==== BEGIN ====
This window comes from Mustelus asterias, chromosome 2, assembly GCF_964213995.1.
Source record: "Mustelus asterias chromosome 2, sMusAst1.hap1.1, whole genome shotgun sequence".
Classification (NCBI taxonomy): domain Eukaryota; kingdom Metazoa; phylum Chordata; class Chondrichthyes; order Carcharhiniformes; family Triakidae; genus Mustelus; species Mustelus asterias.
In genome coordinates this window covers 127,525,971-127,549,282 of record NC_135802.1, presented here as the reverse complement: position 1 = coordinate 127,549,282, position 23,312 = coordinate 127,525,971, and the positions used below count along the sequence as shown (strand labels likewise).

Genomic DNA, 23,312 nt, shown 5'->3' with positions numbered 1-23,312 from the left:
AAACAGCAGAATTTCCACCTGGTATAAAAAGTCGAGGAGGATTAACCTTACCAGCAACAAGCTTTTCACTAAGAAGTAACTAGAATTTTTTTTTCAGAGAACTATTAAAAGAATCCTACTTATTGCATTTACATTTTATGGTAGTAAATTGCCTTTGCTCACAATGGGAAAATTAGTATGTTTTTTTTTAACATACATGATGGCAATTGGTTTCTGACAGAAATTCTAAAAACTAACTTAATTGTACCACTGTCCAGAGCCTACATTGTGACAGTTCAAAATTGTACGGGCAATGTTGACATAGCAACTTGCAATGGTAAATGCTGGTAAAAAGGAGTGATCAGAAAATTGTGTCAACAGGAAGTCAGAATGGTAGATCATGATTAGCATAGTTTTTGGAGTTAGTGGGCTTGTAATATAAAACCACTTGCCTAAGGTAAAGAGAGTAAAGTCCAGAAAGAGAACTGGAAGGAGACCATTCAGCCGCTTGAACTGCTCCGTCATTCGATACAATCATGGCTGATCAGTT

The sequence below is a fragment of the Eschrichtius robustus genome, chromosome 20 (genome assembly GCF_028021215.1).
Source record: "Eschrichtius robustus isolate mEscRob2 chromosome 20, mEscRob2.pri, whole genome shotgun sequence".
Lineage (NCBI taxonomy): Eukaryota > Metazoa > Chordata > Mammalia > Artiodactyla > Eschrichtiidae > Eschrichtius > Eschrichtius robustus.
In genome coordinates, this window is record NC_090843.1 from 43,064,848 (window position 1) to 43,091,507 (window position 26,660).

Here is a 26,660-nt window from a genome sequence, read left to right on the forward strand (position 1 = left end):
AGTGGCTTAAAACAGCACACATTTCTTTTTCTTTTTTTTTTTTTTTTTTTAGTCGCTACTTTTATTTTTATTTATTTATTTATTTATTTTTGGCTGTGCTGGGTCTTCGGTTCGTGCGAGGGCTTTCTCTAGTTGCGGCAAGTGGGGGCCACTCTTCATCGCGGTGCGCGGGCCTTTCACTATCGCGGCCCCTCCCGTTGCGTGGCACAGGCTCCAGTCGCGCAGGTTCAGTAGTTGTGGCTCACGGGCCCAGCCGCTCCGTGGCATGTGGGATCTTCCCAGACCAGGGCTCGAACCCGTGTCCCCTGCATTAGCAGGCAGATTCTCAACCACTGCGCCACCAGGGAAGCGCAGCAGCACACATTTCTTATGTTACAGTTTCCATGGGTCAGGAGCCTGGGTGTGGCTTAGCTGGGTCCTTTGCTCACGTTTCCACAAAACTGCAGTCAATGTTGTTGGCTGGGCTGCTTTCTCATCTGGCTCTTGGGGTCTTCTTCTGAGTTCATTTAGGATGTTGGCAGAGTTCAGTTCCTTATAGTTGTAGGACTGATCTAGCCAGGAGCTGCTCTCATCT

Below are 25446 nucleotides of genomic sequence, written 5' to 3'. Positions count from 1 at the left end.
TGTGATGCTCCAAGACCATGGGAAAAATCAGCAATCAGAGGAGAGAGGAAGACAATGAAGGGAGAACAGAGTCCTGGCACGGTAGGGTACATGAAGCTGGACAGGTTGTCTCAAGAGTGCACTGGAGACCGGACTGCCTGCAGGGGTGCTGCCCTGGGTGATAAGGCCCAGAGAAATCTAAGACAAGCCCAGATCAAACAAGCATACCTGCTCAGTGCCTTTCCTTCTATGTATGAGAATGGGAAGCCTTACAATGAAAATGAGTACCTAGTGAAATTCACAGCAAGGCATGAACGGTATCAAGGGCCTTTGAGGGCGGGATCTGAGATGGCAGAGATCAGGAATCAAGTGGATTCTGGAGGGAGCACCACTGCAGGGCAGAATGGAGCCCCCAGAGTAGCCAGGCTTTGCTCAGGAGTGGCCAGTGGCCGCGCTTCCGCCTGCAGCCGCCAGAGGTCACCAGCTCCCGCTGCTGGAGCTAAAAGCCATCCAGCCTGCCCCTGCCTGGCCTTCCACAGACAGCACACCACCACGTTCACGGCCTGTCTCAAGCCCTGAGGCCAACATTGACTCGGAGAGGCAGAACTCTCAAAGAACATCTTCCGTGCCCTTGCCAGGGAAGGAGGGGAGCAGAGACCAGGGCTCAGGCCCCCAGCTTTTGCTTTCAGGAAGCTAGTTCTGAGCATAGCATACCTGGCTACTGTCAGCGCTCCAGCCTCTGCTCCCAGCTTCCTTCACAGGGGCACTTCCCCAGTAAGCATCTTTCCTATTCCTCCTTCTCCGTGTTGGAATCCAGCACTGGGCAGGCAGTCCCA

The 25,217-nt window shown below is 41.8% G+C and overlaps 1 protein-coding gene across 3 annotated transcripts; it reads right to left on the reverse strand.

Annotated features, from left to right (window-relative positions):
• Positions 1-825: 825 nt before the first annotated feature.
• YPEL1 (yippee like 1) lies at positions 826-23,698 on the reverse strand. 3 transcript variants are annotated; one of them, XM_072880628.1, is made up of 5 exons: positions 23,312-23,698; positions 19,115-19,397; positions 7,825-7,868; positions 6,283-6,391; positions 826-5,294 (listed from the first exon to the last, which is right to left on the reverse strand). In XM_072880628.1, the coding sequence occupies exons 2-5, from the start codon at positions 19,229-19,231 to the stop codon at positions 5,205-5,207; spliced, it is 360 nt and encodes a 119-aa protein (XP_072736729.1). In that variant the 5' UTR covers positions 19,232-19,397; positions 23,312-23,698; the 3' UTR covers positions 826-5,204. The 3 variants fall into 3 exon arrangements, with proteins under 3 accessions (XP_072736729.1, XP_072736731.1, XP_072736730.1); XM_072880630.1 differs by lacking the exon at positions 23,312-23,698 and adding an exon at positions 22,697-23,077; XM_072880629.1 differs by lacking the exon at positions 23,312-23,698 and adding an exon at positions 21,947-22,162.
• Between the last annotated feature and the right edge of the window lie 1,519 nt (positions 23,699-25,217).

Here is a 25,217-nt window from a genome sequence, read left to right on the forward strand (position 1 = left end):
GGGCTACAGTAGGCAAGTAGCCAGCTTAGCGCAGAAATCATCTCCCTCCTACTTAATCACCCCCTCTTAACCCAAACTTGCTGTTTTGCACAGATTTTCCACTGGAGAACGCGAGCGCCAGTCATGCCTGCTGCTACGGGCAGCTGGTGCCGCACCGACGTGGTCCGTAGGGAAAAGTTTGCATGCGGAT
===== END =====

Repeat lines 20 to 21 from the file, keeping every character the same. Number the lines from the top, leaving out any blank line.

Here is a 25,217-nt window from a genome sequence, read left to right on the forward strand (position 1 = left end):
GGGCTACAGTAGGCAAGTAGCCAGCTTAGCGCAGAAATCATCTCCCTCCTACTTAATCACCCCCTCTTAACCCAAACTTGCTGTTTTGCACAGATTTTCCACTGGAGAACGCGAGCGCCAGTCATGCCTGCTGCTACGGGCAGCTGGTGCCGCACCGACGTGGTCCGTAGGGAAAAGTTTGCATGCGGAT